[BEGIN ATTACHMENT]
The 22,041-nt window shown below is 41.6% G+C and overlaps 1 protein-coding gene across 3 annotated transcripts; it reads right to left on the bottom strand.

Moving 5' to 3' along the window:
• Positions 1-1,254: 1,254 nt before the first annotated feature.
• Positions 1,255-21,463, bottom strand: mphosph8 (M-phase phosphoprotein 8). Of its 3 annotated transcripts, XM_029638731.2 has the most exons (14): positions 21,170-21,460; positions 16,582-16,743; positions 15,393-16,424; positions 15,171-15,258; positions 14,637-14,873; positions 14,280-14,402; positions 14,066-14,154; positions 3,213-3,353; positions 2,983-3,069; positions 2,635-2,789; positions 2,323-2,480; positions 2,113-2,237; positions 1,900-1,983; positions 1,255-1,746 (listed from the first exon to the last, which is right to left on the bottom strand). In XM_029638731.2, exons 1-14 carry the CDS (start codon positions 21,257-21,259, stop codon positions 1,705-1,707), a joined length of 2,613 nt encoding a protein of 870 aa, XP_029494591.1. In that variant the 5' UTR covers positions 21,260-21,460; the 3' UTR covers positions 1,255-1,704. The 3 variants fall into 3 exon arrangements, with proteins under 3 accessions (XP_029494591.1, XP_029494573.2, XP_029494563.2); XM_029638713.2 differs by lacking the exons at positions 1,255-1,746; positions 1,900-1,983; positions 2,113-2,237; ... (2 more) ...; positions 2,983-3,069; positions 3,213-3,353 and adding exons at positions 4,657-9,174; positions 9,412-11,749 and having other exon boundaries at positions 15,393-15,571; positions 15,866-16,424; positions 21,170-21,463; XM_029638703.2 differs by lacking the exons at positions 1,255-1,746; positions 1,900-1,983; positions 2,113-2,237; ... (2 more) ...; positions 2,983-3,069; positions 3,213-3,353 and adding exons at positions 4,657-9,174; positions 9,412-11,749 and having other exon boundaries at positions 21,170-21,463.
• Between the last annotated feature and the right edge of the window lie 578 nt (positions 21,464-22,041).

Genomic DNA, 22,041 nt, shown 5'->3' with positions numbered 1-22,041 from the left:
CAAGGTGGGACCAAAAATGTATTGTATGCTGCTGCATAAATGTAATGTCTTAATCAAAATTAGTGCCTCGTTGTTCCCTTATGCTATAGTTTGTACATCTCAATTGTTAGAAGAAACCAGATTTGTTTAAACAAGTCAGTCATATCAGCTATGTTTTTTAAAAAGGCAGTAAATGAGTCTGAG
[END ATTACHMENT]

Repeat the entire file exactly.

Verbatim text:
The 22,041-nt window shown below is 41.6% G+C and overlaps 1 protein-coding gene across 3 annotated transcripts; it reads right to left on the bottom strand.

Moving 5' to 3' along the window:
• Positions 1-1,254: 1,254 nt before the first annotated feature.
• Positions 1,255-21,463, bottom strand: mphosph8 (M-phase phosphoprotein 8). Of its 3 annotated transcripts, XM_029638731.2 has the most exons (14): positions 21,170-21,460; positions 16,582-16,743; positions 15,393-16,424; positions 15,171-15,258; positions 14,637-14,873; positions 14,280-14,402; positions 14,066-14,154; positions 3,213-3,353; positions 2,983-3,069; positions 2,635-2,789; positions 2,323-2,480; positions 2,113-2,237; positions 1,900-1,983; positions 1,255-1,746 (listed from the first exon to the last, which is right to left on the bottom strand). In XM_029638731.2, exons 1-14 carry the CDS (start codon positions 21,257-21,259, stop codon positions 1,705-1,707), a joined length of 2,613 nt encoding a protein of 870 aa, XP_029494591.1. In that variant the 5' UTR covers positions 21,260-21,460; the 3' UTR covers positions 1,255-1,704. The 3 variants fall into 3 exon arrangements, with proteins under 3 accessions (XP_029494591.1, XP_029494573.2, XP_029494563.2); XM_029638713.2 differs by lacking the exons at positions 1,255-1,746; positions 1,900-1,983; positions 2,113-2,237; ... (2 more) ...; positions 2,983-3,069; positions 3,213-3,353 and adding exons at positions 4,657-9,174; positions 9,412-11,749 and having other exon boundaries at positions 15,393-15,571; positions 15,866-16,424; positions 21,170-21,463; XM_029638703.2 differs by lacking the exons at positions 1,255-1,746; positions 1,900-1,983; positions 2,113-2,237; ... (2 more) ...; positions 2,983-3,069; positions 3,213-3,353 and adding exons at positions 4,657-9,174; positions 9,412-11,749 and having other exon boundaries at positions 21,170-21,463.
• Between the last annotated feature and the right edge of the window lie 578 nt (positions 21,464-22,041).

Genomic DNA, 22,041 nt, shown 5'->3' with positions numbered 1-22,041 from the left:
CAAGGTGGGACCAAAAATGTATTGTATGCTGCTGCATAAATGTAATGTCTTAATCAAAATTAGTGCCTCGTTGTTCCCTTATGCTATAGTTTGTACATCTCAATTGTTAGAAGAAACCAGATTTGTTTAAACAAGTCAGTCATATCAGCTATGTTTTTTAAAAAGGCAGTAAATGAGTCTGAG